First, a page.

The pair encounters a host of characters at the new ranch, including old-timer Candy (a venerable Jim Norton), who soon joins in their dream of owning a plot of land; Curley (Alex Morf) the owner’s hot-headed son, who instantly spells trouble; and his flirty, restless wife (Leighton Meester), who likewise leaves behind the scent of trouble every time she leaves a room.

OF MICE AND MEN_ Photo by Richard Phibbs2Steinbeck’s story is full of visible landmines, and Shapiro’s production navigates them with a certain finesse, thanks in large part to a sensitive and engrossing performance by Mr. O’Dowd. Known best for his starring role in Bridesmaids, the Irish actor does an exceptional job crafting Lennie’s myopic world and inviting viewers inside with every gesture and look of wonder.

As is no surprise by now, Franco also inhabits his own unique world, which doesn’t quite do him the same credit on stage as it may off. George and Lennie have a shared dream—that one of them has control of his wits only makes him more determined to escape their bum fates. But Franco’s George often registers as little more than resentful. With a few notable exceptions, his harshness toward Lennie feels flat rather than mixed with the brotherly love on which the story hinges.

OF MICE AND MEN_ Photo by Richard Phibbs3Lacking a credible bond between the two marquee leads, the production struggles to take off, despite some fine performances from its supporting cast. Norton brings his usual level of ease and expertise to Candy, as does Ron Cephas Jones in the role of the isolated black workman Crooks. Ms. Meester (late of Gossip Girl), cuts a pretty figure and is admirably poised in her major theatre debut, but falters when called on for emotional depth.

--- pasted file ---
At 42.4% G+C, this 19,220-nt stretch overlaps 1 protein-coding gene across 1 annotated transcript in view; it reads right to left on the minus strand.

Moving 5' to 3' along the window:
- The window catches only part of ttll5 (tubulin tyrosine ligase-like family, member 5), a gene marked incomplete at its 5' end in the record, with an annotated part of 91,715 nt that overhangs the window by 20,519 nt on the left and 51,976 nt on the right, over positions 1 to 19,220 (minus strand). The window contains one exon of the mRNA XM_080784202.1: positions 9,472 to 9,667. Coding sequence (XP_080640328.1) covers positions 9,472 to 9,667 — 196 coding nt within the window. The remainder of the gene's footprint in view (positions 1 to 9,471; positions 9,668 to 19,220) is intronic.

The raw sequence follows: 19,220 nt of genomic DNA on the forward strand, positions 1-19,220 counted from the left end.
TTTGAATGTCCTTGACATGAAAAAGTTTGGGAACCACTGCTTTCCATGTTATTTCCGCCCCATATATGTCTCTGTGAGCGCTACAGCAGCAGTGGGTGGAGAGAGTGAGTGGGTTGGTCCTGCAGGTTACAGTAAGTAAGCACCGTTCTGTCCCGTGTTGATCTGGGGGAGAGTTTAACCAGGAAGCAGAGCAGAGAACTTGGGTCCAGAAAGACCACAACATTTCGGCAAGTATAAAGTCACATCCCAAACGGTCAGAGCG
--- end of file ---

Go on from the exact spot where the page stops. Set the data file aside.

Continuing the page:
Despite ending with a bang, stakes remain low in the escalation to this production’s climax. If Steinbeck’s play relies on our investment in the American dreams of his characters—for George to be a landowner, for Lennie to be a tender of bunny rabbits, for Candy and Crooks to live out their final years with dignity, for Curley’s wife to be a Hollywood star—believing in some, but not all, makes for a soft landing.  

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Harvey Fierstein On Straight Men In Stockings And His New Broadway Play 'Casa Valentina': INTERVIEW

Harvey Fierstein photo by Bruce Glikas

BY NAVEEN KUMAR

Harvey Fierstein knows that a play about straight transvestites is bound to raise eyebrows, and he’s hoping it does more than that. Casa Valentina, which opened on Broadway last night at Manhattan Theatre Club’s Friedman Theatre, has already riled up some severe backlash. “I wrote a play that you’re either going to walk away from with all of your prejudices pushed aside or brought forward,” says Fierstein.

CV1After one preview, the Tony-winner explains, a woman waited at the stage door to tell every actor the play was “absolute garbage,” because no woman would ever marry a man who wears dresses.

But the play is in fact based on true stories, from men who frequented the Chevalier d’Eon Resort in the Catskills during the 50s and 60s. Think of it as summer camp for guys who prefer makeup kits to toolboxes and makeovers to car repairs. Most of the guests were family men, who escaped there to “express the girl within,” donning women’s clothes, sharing meals and performing sing-alongs.

Casa Valentina begins as what might have been a typical summer at the resort, but for the arrival of Charlotte (played by Reed Birney), a character based on Virginia Prince. An activist for transgendered men and the publisher of Transvestia magazine, Prince was also virulently anti-homosexual.

CS3In the play, Charlotte attempts to recruit the guests of Casa Valentina to her nationally recognized sorority of transvestite men—on the condition they agree to ban gays from their ranks. If a straight man in a dress is the first hard pill to swallow, a perfectly coiffed and intensely homophobic one is even more outrageous.